As it is, Tavor and her organization have opted for the latter. Gathering a trio of experts on Saturday, Tavor helped lead 30-odd Environment Texas supporters through the methods and realities surrounding water conservation in a state facing a crisis that will only swell with coming climate and population trends.

The first to speak on the day was Ben Franklin, who works with the Tar Sands Blockade — which achieved something of a Pyrrhic boost to its cause with the recent Arkansas spill, continuing to claim the lives of wildlife and healthy drinking water a week later. (In a fun side note, Mother Jones reports that Exxon has pressured local reporters away from the spill site.) After taking us through the massive destruction wrought through the Tar Sands exploration and exploitation — "it will be game over for the climate," wrote the director of NASA's Goddard Institute for Space Studies — Franklin noted some of the water-waste realities of the Keystone Pipeline's implementation.

"It costs 460 barrels of water for every barrel of oil, and it's going to require 5.5 million gallons of water daily to process the tar sands," Franklin noted. "We will further commodicize water in a time of drought...The path we're on is a failed path, and the only thing worse is to keep going."

Franklin shared his tales of being tasered during lawful protests in Pittsburg, Texas, and the realities that every single oil spill — no, really, every last one — has arisen through human error, rounding out his arguments and anecdotes against Keystone's implementation. Water conservation is a key cog, and yet another reason in the pyramid of arguments against the pipeline's finalization.

Dustin Brackney echoed Franklin's calls, but on a micro-scale. Brackney runs Hydroscapes, the lone water-conservation landscape company in Houston. Vegetated roofs, low-dug curbs, permeable pavements — Brackney ran through the options available to homeowners and corporations alike.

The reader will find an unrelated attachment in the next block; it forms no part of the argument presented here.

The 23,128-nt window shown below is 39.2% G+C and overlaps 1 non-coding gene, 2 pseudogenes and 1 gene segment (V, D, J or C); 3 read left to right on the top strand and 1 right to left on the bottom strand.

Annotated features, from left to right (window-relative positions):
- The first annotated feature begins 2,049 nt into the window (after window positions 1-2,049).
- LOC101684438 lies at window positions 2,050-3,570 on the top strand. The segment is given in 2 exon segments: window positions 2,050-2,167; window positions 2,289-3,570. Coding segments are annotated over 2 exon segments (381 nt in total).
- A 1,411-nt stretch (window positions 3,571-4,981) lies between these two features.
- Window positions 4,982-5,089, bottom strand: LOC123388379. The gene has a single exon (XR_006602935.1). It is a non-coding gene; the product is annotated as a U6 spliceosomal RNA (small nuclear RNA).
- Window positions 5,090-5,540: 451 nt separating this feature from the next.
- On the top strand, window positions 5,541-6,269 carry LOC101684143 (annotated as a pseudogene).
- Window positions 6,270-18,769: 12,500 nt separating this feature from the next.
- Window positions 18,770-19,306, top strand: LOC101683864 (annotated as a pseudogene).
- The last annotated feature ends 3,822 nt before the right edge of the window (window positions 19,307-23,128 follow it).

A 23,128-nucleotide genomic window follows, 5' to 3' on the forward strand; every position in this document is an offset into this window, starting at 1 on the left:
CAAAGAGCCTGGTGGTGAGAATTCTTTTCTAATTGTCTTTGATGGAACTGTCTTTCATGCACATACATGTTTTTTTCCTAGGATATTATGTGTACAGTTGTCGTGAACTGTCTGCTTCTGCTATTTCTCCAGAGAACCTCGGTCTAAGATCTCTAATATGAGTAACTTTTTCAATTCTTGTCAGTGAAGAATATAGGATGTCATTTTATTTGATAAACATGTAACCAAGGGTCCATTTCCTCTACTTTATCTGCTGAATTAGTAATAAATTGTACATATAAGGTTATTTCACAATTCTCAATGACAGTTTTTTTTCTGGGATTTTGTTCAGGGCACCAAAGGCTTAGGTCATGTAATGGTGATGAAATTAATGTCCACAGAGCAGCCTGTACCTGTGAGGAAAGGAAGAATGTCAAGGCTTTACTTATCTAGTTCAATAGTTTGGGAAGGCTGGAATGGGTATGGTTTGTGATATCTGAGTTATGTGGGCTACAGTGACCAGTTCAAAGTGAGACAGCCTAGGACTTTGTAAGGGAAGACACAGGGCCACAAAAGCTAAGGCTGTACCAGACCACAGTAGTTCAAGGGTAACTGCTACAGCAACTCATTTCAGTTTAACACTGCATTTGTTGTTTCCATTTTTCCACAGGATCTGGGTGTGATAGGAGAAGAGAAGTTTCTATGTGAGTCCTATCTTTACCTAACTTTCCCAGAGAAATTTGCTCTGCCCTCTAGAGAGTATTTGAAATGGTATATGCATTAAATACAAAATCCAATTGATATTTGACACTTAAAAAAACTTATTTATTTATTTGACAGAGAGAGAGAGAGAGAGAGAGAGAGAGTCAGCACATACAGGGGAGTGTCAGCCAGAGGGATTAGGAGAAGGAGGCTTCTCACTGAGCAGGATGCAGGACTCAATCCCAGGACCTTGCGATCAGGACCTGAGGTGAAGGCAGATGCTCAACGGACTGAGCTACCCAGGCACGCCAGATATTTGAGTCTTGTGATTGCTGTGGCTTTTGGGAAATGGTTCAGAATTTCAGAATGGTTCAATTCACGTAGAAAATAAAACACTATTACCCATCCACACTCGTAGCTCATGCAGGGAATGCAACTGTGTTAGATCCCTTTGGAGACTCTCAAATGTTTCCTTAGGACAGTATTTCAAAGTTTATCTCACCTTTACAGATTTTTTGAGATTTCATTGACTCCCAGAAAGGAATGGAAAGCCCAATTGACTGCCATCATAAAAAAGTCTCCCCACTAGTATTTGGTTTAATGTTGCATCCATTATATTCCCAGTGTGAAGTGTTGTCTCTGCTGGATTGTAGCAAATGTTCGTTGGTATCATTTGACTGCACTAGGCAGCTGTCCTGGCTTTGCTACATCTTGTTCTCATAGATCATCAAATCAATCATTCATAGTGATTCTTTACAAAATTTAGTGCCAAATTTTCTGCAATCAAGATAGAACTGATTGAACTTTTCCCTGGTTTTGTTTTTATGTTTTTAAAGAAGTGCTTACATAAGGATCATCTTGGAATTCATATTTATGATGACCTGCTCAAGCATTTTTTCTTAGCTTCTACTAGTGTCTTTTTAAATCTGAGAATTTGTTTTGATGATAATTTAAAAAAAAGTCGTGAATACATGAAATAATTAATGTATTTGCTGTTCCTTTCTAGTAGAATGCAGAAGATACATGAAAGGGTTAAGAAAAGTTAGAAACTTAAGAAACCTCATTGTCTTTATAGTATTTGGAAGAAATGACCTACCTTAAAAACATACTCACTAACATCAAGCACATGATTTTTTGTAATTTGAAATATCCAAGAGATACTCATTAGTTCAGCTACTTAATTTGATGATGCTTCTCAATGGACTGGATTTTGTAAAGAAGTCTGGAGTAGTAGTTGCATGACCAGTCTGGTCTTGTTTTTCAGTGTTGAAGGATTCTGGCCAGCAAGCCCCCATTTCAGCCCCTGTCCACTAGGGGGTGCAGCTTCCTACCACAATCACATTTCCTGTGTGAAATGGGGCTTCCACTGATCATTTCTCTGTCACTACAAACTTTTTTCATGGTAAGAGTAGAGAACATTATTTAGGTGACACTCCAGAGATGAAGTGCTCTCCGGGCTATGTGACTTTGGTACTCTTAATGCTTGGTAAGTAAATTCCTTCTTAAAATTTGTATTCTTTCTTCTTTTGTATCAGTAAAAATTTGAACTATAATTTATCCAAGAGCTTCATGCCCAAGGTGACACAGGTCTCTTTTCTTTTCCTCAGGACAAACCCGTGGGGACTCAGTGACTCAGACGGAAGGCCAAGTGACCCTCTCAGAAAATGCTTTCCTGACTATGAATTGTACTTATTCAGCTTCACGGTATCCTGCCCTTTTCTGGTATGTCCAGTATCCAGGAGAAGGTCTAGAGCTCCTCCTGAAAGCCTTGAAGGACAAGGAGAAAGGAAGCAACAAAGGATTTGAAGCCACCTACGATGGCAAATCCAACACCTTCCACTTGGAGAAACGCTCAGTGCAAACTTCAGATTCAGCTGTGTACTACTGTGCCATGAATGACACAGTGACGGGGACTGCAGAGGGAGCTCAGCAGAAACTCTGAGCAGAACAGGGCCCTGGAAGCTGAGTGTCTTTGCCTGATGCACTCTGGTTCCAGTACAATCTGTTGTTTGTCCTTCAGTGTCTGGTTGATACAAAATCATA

"Look at what you have flowing into the bayou — who would swim in that slurry?" he asked, pointing to the oils and grime and garbage the storm flushed into our waterways. "Stop engineering places that move water quickly, and make moves to places that move it more slowly."

Look to rain gardens. Instead of filling your lawns with pesticidal non-native grasses, look to deep-rooted plants that actually belong in Texas. Instead of building a Walmart in the Heights with a parking lot meant to accommodate only Black Friday parking, call your local city council-member and discuss the possibilities of a gravel or dirt expanded lot, instead of the chemical-swirled cement.

Lawyer Charles Irvine, of the law firm Blackburn and Carter, rounded the afternoon's panel. Irvine helped file suit against the state in the recent whooping crane case, noting how the state's decision to reroute water during a previous drought jumped the salinity of the birds' feeding grounds, killing their food supply and forcing them elsewhere for clean water.

"Surface water is a limited resource, but it's owned by you," he said. "But in Texas, drought is the new normal. We'd better get used to thinking how we're going to live with less water. ... If you kill those bays, it's not going to be good for anybody."

As Irvine notes, this drought is going nowhere, and fast. There are options on both local and state-wide scales; there are opportunities on both personal and political levels. And the hope that we have to have is that these whooping cranes aren't the canary in the coal mines, and that we can consume and create and conserve in a meaningful, sustainable manner as we move forward.

"Some people will say, 'Screw the whooping cranes — why do I care?'" Tavor notes. "And I'd respond, 'Because if there isn't enough water for the cranes, how do we know there will be enough for us?'"